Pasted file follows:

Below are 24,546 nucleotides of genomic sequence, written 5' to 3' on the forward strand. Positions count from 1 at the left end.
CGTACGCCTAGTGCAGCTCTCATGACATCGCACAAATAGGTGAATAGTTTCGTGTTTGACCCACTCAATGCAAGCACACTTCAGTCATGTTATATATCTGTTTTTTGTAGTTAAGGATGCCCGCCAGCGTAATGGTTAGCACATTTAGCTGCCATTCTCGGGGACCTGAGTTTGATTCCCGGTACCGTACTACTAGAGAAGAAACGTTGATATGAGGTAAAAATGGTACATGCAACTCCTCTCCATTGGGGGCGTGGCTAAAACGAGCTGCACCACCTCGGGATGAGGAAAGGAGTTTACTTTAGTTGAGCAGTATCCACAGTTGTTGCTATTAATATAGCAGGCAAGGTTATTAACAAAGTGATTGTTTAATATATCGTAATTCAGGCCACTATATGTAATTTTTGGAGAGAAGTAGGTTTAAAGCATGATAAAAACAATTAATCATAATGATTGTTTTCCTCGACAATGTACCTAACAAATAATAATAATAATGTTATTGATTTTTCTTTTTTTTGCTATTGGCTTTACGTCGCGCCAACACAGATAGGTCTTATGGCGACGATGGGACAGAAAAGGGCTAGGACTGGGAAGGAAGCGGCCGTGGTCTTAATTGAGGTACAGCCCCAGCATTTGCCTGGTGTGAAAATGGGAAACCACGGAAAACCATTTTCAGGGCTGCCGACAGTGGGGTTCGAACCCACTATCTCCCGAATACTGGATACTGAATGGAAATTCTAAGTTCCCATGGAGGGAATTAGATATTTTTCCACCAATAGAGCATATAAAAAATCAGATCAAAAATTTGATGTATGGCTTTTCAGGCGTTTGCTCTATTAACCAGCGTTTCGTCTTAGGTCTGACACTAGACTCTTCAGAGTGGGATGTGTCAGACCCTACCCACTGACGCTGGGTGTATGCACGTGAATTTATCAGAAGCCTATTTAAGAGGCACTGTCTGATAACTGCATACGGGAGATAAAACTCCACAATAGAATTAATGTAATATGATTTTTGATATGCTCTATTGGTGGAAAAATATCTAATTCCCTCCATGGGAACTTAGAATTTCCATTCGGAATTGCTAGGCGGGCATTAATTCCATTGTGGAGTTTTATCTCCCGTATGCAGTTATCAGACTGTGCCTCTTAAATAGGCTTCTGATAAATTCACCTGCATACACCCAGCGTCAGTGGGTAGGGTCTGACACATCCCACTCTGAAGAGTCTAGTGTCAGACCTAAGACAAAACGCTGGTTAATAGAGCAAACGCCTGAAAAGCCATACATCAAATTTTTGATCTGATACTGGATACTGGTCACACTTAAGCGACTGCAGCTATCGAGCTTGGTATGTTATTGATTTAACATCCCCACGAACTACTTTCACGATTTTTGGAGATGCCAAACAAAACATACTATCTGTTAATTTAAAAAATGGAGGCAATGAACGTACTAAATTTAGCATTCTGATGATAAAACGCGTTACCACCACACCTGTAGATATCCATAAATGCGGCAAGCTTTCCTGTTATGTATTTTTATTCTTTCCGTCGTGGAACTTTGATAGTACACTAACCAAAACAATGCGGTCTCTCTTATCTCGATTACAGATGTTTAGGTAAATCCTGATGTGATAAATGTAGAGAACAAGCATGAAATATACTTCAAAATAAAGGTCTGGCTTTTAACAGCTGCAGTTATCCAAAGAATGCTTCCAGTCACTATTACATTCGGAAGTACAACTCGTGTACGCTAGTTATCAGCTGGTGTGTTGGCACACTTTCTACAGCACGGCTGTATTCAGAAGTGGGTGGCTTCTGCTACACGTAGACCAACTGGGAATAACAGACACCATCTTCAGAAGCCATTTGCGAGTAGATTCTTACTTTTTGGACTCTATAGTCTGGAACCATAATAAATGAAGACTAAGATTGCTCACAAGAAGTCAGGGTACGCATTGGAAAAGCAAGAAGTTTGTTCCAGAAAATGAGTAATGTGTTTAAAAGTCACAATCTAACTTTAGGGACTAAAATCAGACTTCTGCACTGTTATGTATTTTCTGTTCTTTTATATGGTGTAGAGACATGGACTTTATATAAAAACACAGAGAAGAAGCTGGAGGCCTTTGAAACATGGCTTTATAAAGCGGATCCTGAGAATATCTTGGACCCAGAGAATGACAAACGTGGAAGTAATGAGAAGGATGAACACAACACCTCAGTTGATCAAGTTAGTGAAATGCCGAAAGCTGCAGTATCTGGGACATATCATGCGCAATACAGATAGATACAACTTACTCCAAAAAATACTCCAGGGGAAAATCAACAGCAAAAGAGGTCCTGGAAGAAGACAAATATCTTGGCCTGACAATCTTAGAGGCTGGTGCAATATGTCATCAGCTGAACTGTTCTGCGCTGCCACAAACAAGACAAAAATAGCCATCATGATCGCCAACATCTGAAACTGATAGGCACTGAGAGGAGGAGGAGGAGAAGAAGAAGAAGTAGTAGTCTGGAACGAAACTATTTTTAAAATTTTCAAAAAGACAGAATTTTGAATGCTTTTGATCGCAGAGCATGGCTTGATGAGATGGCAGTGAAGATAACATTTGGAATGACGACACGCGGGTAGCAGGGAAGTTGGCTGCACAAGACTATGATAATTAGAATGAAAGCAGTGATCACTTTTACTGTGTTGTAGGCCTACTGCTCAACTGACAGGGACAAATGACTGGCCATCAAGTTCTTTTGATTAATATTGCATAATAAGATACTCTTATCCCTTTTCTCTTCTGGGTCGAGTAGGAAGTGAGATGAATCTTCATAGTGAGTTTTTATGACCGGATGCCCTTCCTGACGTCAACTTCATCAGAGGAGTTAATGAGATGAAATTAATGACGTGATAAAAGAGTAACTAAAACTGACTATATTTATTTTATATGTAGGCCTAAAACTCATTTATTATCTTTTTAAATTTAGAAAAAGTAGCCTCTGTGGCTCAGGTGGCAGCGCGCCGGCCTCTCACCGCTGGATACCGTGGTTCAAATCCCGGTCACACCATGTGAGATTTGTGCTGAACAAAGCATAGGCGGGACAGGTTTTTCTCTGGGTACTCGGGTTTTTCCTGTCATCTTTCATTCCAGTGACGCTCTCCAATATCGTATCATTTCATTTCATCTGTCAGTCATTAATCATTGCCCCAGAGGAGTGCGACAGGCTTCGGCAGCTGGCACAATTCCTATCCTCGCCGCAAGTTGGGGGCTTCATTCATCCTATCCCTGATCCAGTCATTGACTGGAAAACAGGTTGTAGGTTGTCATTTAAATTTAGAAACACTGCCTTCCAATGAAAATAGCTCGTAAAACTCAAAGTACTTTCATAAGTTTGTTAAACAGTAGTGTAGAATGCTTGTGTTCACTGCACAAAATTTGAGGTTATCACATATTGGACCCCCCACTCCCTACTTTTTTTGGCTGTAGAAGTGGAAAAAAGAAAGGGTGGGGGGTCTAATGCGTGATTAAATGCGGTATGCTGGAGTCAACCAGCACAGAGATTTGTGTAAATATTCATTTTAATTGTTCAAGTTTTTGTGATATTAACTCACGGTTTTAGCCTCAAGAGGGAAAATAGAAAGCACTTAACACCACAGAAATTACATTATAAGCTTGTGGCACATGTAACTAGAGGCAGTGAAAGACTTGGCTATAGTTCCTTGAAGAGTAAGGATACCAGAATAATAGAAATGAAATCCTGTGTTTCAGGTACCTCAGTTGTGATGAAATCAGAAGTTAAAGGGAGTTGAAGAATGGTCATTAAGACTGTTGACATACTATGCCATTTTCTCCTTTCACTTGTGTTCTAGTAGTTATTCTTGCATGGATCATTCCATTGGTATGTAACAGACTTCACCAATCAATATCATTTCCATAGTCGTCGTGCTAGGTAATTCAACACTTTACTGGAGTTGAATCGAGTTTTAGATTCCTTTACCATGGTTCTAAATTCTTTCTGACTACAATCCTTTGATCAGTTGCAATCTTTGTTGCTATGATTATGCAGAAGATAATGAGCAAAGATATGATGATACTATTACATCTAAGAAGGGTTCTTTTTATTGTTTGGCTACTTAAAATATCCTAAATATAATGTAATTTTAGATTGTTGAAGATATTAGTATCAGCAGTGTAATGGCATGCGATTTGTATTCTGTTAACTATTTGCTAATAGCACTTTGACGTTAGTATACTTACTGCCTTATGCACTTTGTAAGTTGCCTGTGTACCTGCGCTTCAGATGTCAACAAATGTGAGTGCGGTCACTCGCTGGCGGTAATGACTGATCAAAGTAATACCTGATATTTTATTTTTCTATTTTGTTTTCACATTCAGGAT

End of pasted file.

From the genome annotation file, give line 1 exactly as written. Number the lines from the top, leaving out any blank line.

Below are 24,546 nucleotides of genomic sequence, written 5' to 3' on the forward strand. Positions count from 1 at the left end.